A closer look at mutations
Among other findings, the investigators reported that 59% of serous cystic neoplasms -- the most common type of benign cyst -- had mutations in the VHL gene or heterozygosity in the chromosome where the VHL gene is located.
"[Vascular endothelial growth factor A (VEGF-A)] has previously been reported as a promising marker for identifying serous cysts, the commonest type of benign pancreatic cyst," the group wrote in Science Translational Medicine. "In our study, elevated VEGF-A concentrations were found in serous cystic neoplasms, as well as some mucin-producing cysts and malignant cysts.
Looking at mucin-producing cysts, the researchers also found more mutations in 76% of intraductal papillary mucinous neoplasms (IPMNs) versus 43% of mucinous cystic neoplasms (MCNs).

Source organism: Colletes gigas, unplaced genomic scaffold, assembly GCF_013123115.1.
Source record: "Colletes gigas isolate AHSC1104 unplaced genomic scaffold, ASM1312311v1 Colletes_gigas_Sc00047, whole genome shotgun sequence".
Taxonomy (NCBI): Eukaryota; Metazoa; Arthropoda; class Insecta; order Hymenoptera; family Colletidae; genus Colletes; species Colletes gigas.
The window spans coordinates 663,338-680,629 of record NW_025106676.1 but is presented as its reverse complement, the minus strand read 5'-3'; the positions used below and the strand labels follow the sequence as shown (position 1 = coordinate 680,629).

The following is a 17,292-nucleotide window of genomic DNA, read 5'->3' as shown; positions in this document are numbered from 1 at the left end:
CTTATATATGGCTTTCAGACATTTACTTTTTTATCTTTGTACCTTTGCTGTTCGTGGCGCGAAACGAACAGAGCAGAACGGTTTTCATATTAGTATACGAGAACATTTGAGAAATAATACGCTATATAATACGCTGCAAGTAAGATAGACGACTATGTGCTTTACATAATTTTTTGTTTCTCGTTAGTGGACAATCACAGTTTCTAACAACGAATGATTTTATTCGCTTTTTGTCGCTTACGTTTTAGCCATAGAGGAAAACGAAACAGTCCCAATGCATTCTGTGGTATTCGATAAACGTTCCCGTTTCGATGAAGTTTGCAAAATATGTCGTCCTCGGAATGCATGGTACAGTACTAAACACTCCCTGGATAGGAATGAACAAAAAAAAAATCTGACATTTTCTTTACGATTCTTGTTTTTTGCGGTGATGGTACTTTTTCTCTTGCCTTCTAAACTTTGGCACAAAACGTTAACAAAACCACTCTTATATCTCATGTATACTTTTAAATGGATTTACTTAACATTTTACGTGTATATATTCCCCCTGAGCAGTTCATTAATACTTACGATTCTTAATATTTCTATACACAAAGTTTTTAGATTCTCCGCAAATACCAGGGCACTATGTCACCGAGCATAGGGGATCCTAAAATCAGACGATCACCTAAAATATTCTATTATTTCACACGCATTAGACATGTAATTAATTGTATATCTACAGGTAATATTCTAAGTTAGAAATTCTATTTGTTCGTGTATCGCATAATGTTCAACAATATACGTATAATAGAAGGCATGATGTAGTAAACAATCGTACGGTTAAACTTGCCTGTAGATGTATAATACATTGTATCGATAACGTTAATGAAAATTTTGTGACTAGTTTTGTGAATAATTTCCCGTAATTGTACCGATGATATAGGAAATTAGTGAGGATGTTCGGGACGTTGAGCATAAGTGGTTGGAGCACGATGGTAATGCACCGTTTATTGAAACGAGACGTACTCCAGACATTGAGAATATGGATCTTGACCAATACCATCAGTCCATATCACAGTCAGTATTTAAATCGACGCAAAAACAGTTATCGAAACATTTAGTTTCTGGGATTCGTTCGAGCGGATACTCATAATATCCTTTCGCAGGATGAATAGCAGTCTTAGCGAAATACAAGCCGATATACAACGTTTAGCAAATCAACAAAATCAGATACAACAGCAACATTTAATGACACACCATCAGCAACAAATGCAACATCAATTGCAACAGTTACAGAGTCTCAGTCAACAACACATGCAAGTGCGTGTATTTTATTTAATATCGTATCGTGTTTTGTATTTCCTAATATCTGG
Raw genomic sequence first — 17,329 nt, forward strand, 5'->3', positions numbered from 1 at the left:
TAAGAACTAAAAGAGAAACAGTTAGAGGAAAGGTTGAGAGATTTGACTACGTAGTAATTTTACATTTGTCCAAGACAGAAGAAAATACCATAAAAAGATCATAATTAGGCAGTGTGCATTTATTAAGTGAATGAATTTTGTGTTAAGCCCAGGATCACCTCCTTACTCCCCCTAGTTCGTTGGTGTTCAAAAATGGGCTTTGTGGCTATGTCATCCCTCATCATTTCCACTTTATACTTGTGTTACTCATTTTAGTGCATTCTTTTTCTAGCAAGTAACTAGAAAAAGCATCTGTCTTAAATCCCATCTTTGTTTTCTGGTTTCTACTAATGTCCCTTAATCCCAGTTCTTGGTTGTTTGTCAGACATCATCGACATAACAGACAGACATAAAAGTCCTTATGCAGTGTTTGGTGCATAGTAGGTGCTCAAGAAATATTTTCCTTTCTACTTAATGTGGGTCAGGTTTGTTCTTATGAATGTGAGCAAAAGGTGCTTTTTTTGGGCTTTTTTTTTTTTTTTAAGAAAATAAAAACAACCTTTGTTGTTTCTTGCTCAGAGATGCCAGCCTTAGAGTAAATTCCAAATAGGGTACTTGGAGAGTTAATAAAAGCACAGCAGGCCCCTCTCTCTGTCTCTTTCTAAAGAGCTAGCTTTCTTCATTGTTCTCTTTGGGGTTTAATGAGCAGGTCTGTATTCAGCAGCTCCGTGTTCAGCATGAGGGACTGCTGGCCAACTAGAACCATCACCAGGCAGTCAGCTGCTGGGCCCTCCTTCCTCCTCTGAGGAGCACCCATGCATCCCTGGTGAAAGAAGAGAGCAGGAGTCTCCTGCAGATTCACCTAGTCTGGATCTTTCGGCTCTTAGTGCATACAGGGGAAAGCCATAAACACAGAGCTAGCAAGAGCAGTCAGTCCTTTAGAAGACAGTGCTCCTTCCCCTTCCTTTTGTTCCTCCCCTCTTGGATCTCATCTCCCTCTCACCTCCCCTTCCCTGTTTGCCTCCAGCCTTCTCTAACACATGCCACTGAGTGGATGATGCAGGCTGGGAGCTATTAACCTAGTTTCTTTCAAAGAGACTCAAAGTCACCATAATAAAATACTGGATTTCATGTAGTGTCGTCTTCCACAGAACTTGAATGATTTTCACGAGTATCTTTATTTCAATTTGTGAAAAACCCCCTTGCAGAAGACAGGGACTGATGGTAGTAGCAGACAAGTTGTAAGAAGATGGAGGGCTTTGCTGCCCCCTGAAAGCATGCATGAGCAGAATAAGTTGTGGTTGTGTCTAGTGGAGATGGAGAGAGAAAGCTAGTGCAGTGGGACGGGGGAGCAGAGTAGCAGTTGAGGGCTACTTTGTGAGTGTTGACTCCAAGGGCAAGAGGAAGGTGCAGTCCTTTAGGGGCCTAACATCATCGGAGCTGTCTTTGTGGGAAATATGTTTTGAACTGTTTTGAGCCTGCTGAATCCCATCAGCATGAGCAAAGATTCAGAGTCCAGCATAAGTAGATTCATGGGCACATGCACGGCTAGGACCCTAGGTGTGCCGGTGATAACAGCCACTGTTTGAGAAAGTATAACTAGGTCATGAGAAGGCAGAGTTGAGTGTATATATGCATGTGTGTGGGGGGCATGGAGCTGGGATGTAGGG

"GNAS mutations were highly specific for mucin-producing cysts and were not identified in any other cyst type," the authors wrote. "In contrast, KRAS mutations were found in a number of other types of pancreatic cysts including 3% of benign cysts and 85% of pancreatic adenocarcinomas."
Using a threshold of 192 ng/mL in carcinoembryonic antigen (CEA) cyst fluid tests, the sensitivity of CEA for differentiating mucin-producing cysts is 38% and the specificity is 96%, they wrote.
The cases reported represent just a fraction of the number of patients with pancreatic cysts from Johns Hopkins and collaborating institutions -- not a representative sample of all patients, the researchers acknowledged.
"In future years, when more data becomes available, we hope that the same paradigm and the same algorithms can be used to further improve the results and performance," Vogelstein said.